Pond Stone Landscaping Concepts: Advice from Canadianpond

CanadianPond was once upon a time in the pond construction business. Even though this not the case anymore, we still have interesting advice for you if you plan on building a pond or like landscaping in general.

When we first looked for a property in the Eastern Townships, little did we know that the geology of the area would be so interesting. The poor rocky fields of our forefathers are now a unique source of inspiration and materials for the professional and amateur landscapers of the area. When a well-designed stone landscaping arrangement reflects light onto the surface of a golden pond, a timeless impression is made.

When you plan to excavate a pond your chances of unearthing large boulders are very good. Make sure that the excavator operator puts these rocks aside for the final stage of the pond construction. If you are reviving an existing pond, you might find that it is worth rounding up large stones on the property, to enhance the shoreline of that old pond.

Some stone placement concepts are worth knowing about

Research stone placement in stonescaping resource magazines or books. In general, when you place boulders around a pond you should clump them together in odd numbers, although isolating one large boulder near a deep swim hole also works well. Stones are used for building cascades, creating shoreline definition, accentuating rocky outcrops or for simple submerged structures for fish habitat.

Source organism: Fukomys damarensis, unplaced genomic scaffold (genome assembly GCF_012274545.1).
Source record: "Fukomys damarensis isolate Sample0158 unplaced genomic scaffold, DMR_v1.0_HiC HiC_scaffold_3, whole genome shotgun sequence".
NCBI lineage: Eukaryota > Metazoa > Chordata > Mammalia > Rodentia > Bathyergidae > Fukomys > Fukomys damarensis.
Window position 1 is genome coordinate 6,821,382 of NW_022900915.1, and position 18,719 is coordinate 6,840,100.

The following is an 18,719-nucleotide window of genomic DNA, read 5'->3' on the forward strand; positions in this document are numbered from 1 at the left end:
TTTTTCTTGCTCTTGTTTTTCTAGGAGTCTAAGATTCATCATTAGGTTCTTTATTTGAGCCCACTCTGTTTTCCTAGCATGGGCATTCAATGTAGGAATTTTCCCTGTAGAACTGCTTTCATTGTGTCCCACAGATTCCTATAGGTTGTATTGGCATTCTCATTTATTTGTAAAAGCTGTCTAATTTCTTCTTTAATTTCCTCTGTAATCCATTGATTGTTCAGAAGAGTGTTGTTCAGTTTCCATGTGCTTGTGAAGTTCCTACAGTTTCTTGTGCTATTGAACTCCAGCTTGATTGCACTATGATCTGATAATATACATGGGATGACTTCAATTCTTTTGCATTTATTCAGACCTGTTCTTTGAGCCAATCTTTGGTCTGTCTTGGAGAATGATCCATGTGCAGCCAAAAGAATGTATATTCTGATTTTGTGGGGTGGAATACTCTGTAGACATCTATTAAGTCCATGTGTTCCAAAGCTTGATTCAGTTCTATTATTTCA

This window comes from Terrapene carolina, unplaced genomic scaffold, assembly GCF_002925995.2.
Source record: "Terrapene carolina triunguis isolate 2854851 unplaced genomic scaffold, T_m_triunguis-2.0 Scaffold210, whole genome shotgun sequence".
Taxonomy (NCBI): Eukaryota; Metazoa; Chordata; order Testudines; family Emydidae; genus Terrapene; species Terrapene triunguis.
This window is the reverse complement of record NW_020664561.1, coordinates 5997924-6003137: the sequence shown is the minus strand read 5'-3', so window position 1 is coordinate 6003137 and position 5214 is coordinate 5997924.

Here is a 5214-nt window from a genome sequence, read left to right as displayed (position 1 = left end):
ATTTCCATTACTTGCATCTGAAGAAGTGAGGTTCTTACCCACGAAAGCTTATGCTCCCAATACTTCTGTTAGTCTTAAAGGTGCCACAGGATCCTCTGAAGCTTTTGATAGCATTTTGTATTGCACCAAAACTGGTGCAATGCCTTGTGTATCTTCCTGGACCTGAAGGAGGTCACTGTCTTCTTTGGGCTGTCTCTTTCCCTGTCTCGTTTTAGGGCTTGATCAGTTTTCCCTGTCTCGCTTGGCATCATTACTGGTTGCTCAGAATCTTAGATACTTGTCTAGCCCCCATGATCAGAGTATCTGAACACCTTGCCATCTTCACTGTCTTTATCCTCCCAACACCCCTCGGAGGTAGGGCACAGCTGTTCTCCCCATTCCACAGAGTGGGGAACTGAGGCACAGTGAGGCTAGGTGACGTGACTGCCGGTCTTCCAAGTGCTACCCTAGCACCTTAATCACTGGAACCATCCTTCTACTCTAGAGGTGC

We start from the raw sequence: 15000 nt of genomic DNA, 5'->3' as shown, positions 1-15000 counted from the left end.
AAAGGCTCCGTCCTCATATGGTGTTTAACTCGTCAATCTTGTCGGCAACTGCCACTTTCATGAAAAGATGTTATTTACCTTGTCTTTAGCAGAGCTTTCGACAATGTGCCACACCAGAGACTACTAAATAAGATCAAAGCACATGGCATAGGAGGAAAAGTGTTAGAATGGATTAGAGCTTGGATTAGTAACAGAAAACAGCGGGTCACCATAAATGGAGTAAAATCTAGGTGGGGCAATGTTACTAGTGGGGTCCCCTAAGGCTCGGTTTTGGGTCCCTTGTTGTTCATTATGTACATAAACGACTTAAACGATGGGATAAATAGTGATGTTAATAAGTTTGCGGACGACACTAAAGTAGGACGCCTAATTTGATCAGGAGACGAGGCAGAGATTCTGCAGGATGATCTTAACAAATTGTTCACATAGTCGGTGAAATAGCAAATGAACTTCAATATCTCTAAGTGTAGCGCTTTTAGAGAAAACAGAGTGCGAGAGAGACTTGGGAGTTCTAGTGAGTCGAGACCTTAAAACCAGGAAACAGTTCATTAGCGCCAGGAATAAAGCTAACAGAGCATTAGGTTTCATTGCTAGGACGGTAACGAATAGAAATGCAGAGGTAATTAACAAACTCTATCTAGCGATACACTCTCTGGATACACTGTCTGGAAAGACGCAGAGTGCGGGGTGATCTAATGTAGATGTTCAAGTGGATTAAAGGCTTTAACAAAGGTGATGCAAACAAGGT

When building a cascade you will need small and larger stones. If you use only small stones it will look more man made than if you try to emulate natural variation. Nature has a way of sorting rocks in brooks that you should observe and study. Ask yourself how can you build your structure so it looks as natural as possible? Natural rocky shorelines of many variable rock sizes have vegetation growing in pockets around the rocks forming a transition from the aquatic to the terrestrial environments. Strive to achieve as natural a transition as possible when creating a shoreline.

In a pond environment, moving stones with machinery is not an easy job so be efficient and decisive in your approach. Wait for the driest season to move heavy machinery like hydraulic shovels on your land. Invite the excavator operator to walk the land around your pond before the machines arrive so the strategies for rock movement are already established. Try to hire a machine operator with solid experience moving and placing rocks. Some excavating companies can supply you with boulders and rocks for your needs if none can be found easily on your land.

If the do-it-yourself route isn’t your style, there are many experts you can call upon for advice and services. The Eastern Townships area is well equipped with talented landscaping architects, designers and regular “Joe of all trades” who have done it all before! Ask local experts to show you their previous projects and inquire about the costs of those projects. Planning for your dream pond doesn’t cost much and you’ll find a good design and an expert job will add value to your land if you want to sell one day. Like many long lost cultures did around the world your stones arrangements may last forever and leave some mysterious legacy behind.

Beautiful rocky outcrops disappearing into the depth of a pond can be very valuable for the pond inhabitants. Like submerged stone structures, they will become the focal point for all fish and insects living in the pond. Rocks in water are excellent habitats and almost as important as aquatic vegetation. And don’t forget the needs of our two- and four- legged friends. There is nothing like a well-placed boulder to fish from, lie on, swim to or dive from.

Pondscaping with rocks will look good throughout the year and add new dimensions to your aquatic environments. Dream big and beautiful!

 

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